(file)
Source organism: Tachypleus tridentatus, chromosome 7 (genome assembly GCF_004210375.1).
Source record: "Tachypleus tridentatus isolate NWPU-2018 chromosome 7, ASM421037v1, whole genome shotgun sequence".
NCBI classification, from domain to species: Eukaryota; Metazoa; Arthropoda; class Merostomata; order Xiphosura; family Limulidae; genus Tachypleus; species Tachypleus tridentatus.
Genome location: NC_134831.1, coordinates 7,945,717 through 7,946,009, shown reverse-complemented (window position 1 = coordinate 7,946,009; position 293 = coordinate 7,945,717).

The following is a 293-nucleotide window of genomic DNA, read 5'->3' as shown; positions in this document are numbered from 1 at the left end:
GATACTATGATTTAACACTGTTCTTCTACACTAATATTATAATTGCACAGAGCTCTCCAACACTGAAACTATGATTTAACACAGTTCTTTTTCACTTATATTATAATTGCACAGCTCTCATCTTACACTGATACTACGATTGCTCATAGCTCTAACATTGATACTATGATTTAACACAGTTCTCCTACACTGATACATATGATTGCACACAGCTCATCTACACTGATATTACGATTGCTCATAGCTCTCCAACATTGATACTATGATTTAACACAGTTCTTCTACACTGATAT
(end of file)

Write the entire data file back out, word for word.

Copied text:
Source organism: Tachypleus tridentatus, chromosome 7 (genome assembly GCF_004210375.1).
Source record: "Tachypleus tridentatus isolate NWPU-2018 chromosome 7, ASM421037v1, whole genome shotgun sequence".
NCBI classification, from domain to species: Eukaryota; Metazoa; Arthropoda; class Merostomata; order Xiphosura; family Limulidae; genus Tachypleus; species Tachypleus tridentatus.
Genome location: NC_134831.1, coordinates 7,945,717 through 7,946,009, shown reverse-complemented (window position 1 = coordinate 7,946,009; position 293 = coordinate 7,945,717).

The following is a 293-nucleotide window of genomic DNA, read 5'->3' as shown; positions in this document are numbered from 1 at the left end:
GATACTATGATTTAACACTGTTCTTCTACACTAATATTATAATTGCACAGAGCTCTCCAACACTGAAACTATGATTTAACACAGTTCTTTTTCACTTATATTATAATTGCACAGCTCTCATCTTACACTGATACTACGATTGCTCATAGCTCTAACATTGATACTATGATTTAACACAGTTCTCCTACACTGATACATATGATTGCACACAGCTCATCTACACTGATATTACGATTGCTCATAGCTCTCCAACATTGATACTATGATTTAACACAGTTCTTCTACACTGATAT